That’s right, bugs. More specifically, biting insects like tsetse flies, stomoxys stable flies and tabanid biting flies. The researchers found that the ranges of animals with body stripes (zebras) exactly matched the ranges of these bloodsucking insects.
In the diagram below, you can see the different species of wild equine. Some have full body stripes, some leg stripes, some neck stripes and some are not striped at all. The blue dots show species not plagued by tabanid flies. Notice that those are the animals with no stripes. There was no such correlation with other factors like the presence of certain predators or temperature.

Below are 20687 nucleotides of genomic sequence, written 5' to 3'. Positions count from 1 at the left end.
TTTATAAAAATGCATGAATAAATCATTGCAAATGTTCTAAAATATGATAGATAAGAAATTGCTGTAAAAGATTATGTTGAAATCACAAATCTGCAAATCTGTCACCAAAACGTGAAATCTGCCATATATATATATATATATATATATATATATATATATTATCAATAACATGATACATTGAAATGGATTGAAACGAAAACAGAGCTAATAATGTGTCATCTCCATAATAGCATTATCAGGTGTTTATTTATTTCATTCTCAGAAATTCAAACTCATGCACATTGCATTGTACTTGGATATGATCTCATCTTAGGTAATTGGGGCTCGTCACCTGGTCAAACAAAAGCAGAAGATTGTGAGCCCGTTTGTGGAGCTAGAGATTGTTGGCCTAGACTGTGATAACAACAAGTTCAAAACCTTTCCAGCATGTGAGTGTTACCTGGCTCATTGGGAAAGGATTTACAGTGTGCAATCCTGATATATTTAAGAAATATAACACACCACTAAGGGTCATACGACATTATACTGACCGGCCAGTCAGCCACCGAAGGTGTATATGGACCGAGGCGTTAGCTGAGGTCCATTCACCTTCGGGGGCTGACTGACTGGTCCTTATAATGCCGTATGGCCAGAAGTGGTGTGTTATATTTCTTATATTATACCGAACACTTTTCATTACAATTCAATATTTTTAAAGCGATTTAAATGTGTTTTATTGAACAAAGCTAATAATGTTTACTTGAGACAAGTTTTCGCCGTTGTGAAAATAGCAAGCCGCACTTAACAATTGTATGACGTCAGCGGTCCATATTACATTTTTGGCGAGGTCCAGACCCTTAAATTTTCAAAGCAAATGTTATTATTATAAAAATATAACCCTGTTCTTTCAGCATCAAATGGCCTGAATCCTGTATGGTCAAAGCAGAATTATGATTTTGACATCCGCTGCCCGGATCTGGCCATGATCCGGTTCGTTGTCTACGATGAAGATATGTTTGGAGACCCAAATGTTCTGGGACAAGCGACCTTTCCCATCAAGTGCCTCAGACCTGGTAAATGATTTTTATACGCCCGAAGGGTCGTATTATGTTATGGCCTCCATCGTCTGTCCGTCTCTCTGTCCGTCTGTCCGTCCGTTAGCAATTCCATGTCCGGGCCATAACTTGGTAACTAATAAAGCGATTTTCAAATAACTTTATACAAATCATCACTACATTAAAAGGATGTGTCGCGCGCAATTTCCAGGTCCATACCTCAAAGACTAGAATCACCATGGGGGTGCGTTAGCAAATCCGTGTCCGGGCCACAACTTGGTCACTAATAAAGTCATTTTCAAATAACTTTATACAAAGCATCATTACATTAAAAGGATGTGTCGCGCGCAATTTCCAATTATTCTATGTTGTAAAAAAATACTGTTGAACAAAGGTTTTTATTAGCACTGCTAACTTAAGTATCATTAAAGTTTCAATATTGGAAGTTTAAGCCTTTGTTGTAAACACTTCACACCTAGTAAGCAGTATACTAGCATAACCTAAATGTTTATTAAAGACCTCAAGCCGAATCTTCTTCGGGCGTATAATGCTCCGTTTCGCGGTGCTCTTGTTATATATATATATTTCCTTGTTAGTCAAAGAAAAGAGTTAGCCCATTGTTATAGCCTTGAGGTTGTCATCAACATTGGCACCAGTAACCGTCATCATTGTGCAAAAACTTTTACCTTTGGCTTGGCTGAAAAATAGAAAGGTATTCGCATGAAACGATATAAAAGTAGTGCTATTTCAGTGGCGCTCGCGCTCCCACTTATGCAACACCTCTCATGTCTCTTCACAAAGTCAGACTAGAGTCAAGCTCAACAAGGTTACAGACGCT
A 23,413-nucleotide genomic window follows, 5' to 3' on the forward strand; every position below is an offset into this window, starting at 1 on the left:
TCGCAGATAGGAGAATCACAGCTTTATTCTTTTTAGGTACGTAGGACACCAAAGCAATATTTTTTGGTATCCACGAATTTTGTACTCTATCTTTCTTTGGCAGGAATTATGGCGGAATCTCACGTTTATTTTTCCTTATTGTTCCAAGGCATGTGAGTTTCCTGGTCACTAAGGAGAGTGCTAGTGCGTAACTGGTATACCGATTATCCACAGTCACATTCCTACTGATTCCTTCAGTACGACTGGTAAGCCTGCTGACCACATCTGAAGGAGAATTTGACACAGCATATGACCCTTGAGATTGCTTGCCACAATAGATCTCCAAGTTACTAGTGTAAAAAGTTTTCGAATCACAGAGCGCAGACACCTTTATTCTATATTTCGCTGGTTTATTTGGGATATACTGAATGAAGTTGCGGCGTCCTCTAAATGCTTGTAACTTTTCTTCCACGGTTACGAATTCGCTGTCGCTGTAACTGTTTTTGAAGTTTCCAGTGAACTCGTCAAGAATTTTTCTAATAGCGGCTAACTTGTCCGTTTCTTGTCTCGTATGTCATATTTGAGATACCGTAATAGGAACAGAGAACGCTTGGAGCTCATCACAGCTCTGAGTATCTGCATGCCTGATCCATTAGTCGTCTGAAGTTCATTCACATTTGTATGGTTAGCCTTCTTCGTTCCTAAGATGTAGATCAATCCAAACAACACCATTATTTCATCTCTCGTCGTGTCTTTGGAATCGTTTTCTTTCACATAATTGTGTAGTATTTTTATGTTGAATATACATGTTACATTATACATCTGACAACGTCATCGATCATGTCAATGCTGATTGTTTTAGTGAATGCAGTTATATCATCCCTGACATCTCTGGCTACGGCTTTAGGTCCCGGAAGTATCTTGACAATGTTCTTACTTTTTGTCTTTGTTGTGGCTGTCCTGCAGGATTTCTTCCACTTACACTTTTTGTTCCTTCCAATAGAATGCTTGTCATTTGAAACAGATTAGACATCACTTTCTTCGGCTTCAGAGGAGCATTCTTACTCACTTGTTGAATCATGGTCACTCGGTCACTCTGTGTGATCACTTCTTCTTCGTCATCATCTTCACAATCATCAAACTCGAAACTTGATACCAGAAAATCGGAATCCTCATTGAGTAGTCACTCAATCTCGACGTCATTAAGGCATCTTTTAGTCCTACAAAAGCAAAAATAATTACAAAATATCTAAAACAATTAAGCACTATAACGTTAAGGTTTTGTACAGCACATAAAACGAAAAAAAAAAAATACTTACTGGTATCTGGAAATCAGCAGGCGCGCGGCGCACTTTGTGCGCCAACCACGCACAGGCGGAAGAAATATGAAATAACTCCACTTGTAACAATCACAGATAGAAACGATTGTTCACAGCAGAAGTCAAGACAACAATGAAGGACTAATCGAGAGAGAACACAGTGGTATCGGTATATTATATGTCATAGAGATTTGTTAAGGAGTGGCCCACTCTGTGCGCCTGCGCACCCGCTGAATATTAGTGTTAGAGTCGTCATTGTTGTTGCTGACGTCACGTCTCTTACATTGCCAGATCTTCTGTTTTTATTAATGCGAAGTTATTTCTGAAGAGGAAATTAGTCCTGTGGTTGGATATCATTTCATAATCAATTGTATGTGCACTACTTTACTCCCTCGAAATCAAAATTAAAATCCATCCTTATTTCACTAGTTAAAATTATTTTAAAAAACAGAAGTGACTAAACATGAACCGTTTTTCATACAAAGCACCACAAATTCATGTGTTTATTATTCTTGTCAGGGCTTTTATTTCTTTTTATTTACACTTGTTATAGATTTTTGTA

But aren't there plenty of other animals living in those same areas that are not striped? Yes, but zebras are covered with short hairs that biting insects can penetrate with their mouth parts. Non-striped mammals living in the same areas typically have longer, thicker fur that the flies can't get through.
How do stripes help animals avoid biting insects? Apparently, many insects, including tabanids and tsetses, don’t like to land on striped surfaces. And indeed, solid colored feral horses suffer much more harassment from flies than do their striped cousins.
The idea that insect parasites drove the evolution of stripes isn’t settled science yet, but it’s a fascinating hypothesis. I can’t wait to see if further studies confirm it.